Yesterday’s spending review should arguably temper any such assessments. To run through some of the announcements is to feel a sense of déjà vu for the Osborne and Hammond budgets of years past. Public sector pay has been frozen – in other words, as a result of inflation, it has been cut. Local Housing Allowances have been frozen – once again, in the real world, this will mean they will cover less and less of people’s rent. The £20 weekly uplift to Universal Credit – an incommensurate gesture in and of itself – looks set to be abolished in April. Legacy benefits – the parts of the welfare system not subsumed within Universal Credit – are being increased by a derisory 0.5%: equating, to many, to a mere 37p per week increase. Indeed, public spending itself – as Torsten Bell of the Resolution Foundation has noted – has been cut by £10 billion compared to the government’s original plans set out in March.

In many ways, this is not wholly surprising: as a recent Tortoise profile of Rishi Sunak noted, one of his earliest interventions in the House of Commons following his election in 2015 was to argue that, “in normal times, public spending should not exceed 37 per cent of GDP.” For context, that is a lower level of state spending than found in the United States; the UK’s figure per the OECD, as of 2018, was 41%, a fall of 6% since 2010. The level of social provision found in the Scandinavian social democracies is in part a consequence of their considerably greater public expenditure: Norway, Denmark, and Sweden all hover around the 50% mark.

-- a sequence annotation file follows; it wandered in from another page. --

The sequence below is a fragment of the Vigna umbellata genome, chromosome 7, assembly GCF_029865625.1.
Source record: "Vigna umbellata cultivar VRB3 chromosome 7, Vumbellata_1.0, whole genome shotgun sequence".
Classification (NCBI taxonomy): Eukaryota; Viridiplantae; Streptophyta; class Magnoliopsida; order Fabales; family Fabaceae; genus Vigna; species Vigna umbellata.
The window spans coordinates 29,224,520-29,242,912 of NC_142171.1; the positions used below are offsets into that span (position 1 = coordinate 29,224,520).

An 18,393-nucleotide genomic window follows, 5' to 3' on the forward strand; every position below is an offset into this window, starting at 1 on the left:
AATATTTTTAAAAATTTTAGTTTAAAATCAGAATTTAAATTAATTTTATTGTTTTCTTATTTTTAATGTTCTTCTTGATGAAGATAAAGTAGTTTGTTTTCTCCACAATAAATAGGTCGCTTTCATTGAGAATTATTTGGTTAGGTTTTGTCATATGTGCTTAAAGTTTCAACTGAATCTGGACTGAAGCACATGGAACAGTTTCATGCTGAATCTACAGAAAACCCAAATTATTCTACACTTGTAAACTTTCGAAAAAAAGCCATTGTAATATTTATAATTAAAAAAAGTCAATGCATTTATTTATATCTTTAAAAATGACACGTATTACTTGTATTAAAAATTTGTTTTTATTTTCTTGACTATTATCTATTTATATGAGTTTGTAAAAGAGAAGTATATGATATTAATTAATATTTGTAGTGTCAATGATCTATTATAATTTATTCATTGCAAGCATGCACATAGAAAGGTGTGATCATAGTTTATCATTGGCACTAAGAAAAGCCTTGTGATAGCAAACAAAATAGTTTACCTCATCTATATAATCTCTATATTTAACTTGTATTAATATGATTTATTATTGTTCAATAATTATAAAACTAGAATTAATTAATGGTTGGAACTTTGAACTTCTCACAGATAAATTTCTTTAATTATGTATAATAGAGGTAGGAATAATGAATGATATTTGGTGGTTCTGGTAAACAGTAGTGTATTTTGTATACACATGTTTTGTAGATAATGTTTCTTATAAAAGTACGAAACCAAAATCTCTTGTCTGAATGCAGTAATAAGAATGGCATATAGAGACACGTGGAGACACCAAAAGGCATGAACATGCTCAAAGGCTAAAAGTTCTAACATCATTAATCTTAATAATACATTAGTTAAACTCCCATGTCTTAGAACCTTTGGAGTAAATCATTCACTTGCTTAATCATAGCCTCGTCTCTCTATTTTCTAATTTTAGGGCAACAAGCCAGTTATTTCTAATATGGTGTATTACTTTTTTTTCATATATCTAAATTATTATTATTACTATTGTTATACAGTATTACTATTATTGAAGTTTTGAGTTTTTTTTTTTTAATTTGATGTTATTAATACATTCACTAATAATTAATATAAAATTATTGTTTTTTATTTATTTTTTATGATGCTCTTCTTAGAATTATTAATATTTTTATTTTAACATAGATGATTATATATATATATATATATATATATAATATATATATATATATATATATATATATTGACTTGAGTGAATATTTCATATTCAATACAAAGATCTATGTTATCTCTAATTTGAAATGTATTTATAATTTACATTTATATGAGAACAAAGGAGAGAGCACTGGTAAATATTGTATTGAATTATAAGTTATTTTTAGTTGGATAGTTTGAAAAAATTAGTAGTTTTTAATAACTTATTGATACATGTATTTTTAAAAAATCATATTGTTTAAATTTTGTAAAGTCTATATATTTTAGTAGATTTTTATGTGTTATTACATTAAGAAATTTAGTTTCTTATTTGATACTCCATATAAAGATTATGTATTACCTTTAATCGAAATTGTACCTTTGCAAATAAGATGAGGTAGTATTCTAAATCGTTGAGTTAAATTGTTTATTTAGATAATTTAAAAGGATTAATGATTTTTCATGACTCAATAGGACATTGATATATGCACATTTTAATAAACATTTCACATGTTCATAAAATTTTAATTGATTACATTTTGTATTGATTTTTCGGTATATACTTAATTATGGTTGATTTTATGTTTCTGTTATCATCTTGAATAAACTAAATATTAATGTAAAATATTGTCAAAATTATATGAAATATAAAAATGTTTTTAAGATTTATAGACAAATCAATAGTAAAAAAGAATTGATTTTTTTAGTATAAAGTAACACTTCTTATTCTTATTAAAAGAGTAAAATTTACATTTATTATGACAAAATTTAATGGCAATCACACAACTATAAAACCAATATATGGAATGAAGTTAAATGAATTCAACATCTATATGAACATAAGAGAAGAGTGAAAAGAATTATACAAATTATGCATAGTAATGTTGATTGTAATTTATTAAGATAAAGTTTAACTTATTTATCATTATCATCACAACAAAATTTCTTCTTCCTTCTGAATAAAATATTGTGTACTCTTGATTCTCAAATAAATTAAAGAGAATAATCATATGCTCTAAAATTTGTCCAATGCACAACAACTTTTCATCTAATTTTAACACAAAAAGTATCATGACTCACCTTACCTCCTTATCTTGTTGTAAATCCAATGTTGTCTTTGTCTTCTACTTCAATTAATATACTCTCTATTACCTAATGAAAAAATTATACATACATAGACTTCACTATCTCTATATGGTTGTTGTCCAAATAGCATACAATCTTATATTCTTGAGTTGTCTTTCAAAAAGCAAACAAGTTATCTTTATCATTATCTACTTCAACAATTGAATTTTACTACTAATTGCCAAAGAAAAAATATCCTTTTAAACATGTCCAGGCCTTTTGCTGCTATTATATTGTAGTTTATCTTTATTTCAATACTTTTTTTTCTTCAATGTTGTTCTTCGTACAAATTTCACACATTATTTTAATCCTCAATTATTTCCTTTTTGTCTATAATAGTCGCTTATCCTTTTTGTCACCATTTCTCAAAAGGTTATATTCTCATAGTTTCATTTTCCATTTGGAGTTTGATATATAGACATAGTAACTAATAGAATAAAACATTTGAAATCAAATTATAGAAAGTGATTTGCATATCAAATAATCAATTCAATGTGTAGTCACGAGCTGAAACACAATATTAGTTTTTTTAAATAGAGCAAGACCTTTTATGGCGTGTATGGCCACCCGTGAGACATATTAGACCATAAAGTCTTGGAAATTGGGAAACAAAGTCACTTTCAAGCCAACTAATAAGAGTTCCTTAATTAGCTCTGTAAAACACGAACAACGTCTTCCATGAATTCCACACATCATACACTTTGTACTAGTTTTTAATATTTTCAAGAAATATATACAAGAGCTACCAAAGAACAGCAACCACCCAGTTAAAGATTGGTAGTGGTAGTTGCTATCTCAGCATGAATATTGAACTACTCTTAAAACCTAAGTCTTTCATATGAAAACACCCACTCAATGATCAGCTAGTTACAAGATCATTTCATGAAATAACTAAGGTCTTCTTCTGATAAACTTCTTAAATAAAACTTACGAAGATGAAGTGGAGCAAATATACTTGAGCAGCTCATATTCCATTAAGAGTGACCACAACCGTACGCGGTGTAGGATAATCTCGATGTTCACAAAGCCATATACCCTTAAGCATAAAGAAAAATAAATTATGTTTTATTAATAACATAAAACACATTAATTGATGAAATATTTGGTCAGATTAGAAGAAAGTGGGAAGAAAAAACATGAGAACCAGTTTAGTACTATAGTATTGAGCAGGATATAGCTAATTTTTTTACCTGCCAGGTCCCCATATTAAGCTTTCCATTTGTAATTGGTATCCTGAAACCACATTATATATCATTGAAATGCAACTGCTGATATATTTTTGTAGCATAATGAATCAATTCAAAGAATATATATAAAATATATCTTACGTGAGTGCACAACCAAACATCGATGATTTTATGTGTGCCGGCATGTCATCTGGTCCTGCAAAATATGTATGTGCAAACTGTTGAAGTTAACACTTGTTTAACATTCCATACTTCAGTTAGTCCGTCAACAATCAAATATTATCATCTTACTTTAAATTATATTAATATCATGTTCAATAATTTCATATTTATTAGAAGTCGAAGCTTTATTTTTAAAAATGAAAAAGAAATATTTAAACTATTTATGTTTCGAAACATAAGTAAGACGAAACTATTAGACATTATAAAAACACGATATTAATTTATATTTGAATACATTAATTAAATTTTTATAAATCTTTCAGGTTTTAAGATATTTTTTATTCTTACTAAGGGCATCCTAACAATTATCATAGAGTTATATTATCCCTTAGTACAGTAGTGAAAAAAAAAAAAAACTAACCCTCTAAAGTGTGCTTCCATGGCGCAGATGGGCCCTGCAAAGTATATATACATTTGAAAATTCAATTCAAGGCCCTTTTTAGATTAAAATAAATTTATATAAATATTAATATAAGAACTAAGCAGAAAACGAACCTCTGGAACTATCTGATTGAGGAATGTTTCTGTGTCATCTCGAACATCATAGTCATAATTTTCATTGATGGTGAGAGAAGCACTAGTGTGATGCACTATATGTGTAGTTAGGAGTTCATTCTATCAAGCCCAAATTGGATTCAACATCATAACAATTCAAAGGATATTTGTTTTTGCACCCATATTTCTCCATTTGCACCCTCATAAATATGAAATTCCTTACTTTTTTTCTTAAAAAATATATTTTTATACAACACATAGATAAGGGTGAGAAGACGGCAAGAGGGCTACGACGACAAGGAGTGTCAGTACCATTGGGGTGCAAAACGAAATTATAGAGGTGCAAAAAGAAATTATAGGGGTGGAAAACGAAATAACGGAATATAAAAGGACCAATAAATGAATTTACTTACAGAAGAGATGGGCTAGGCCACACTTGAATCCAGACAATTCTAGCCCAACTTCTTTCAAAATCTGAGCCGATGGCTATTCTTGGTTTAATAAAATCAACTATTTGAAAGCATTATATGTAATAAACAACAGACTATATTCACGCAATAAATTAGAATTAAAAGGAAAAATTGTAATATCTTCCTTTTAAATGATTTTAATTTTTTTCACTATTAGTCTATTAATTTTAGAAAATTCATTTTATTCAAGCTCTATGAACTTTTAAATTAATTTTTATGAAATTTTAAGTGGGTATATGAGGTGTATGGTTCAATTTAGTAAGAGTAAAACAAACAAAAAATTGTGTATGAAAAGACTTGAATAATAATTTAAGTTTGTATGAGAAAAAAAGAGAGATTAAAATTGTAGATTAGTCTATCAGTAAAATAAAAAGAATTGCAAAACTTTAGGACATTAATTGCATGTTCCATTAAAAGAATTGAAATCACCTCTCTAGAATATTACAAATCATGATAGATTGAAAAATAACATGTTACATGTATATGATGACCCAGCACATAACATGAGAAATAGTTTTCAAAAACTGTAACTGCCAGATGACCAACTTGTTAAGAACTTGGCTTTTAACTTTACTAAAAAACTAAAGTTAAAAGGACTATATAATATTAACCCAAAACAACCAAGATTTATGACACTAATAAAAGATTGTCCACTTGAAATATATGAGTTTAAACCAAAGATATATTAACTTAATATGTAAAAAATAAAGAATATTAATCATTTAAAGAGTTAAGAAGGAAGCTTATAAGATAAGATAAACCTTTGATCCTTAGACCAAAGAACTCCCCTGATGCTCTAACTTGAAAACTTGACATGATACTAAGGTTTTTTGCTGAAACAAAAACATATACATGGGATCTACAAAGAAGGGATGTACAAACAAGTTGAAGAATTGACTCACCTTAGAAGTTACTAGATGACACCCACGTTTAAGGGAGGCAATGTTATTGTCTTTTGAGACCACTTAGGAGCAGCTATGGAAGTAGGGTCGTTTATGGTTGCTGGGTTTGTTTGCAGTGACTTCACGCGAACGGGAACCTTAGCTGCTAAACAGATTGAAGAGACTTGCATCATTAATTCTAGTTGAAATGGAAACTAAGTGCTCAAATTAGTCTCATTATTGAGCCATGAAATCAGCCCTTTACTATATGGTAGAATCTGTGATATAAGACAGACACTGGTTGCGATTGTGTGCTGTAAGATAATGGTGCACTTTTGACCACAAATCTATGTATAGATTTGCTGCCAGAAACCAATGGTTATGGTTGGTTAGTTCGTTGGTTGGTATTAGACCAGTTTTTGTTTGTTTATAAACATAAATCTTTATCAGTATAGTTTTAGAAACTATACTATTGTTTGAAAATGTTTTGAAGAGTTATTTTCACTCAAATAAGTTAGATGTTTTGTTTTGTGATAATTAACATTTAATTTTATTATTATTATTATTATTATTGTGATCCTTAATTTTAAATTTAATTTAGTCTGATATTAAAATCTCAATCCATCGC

That the Conservative Party are utilising this crisis to provide lucrative contractual opportunities to their allies, acquaintances, and donors appears, at this point, beyond contention. Their attempts to utilise the crisis to reformulate the UK economy, however, have been less well discussed. The issues bedevilling the UK economy are at this point relatively well-known: low levels of productivity and pay; intense spatial economic inequalities; a multi-faceted housing crisis; a threadbare social safety net. The issue threatening us all – climate change – remains ever-present.